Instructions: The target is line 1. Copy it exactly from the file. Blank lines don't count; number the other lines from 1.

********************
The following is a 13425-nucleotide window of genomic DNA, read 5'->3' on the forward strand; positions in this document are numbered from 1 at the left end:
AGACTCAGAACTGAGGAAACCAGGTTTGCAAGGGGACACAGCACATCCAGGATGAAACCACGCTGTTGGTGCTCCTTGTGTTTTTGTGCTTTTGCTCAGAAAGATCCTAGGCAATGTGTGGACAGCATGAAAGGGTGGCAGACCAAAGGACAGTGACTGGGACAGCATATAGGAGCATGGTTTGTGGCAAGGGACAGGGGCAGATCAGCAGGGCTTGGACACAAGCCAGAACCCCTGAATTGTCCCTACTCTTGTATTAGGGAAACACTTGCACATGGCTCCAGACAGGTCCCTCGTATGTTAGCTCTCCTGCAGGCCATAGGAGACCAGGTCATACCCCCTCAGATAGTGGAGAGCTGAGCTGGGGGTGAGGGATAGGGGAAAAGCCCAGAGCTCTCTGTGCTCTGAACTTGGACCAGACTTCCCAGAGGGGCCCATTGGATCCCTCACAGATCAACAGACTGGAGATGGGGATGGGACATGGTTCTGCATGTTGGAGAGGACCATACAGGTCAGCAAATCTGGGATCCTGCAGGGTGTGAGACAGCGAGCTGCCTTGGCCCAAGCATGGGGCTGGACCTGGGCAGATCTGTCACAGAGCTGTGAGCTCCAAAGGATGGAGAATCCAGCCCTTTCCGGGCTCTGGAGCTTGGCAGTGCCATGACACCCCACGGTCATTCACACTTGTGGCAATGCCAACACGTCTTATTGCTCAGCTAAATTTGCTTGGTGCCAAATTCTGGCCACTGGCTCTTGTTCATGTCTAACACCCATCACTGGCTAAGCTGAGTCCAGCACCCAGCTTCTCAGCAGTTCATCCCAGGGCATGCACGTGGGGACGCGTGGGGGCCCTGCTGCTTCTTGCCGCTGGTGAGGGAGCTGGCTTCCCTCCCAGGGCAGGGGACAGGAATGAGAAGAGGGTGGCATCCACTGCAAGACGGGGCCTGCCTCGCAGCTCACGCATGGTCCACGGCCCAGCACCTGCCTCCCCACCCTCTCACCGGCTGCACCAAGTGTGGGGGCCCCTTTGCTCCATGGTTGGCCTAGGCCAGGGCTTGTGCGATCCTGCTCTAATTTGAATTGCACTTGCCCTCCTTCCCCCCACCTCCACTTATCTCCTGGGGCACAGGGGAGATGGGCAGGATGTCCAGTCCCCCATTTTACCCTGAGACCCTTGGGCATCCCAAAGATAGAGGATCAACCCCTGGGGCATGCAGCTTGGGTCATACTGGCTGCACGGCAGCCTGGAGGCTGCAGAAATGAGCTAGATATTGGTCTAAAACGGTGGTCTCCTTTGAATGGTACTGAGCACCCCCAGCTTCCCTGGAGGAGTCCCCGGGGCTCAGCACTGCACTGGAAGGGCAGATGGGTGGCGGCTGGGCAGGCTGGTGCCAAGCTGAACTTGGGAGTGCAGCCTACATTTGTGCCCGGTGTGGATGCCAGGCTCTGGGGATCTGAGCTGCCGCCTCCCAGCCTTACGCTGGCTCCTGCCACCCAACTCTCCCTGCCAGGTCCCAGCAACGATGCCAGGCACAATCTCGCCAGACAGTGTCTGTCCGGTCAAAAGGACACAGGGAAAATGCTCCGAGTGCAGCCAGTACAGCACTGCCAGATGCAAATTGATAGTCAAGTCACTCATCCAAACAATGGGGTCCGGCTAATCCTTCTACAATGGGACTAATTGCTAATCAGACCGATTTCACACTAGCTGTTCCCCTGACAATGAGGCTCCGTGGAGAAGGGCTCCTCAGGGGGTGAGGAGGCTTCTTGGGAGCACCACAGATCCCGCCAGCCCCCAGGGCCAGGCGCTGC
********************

The following is a 13425-nucleotide window of genomic DNA, read 5'->3' on the forward strand; positions in this document are numbered from 1 at the left end: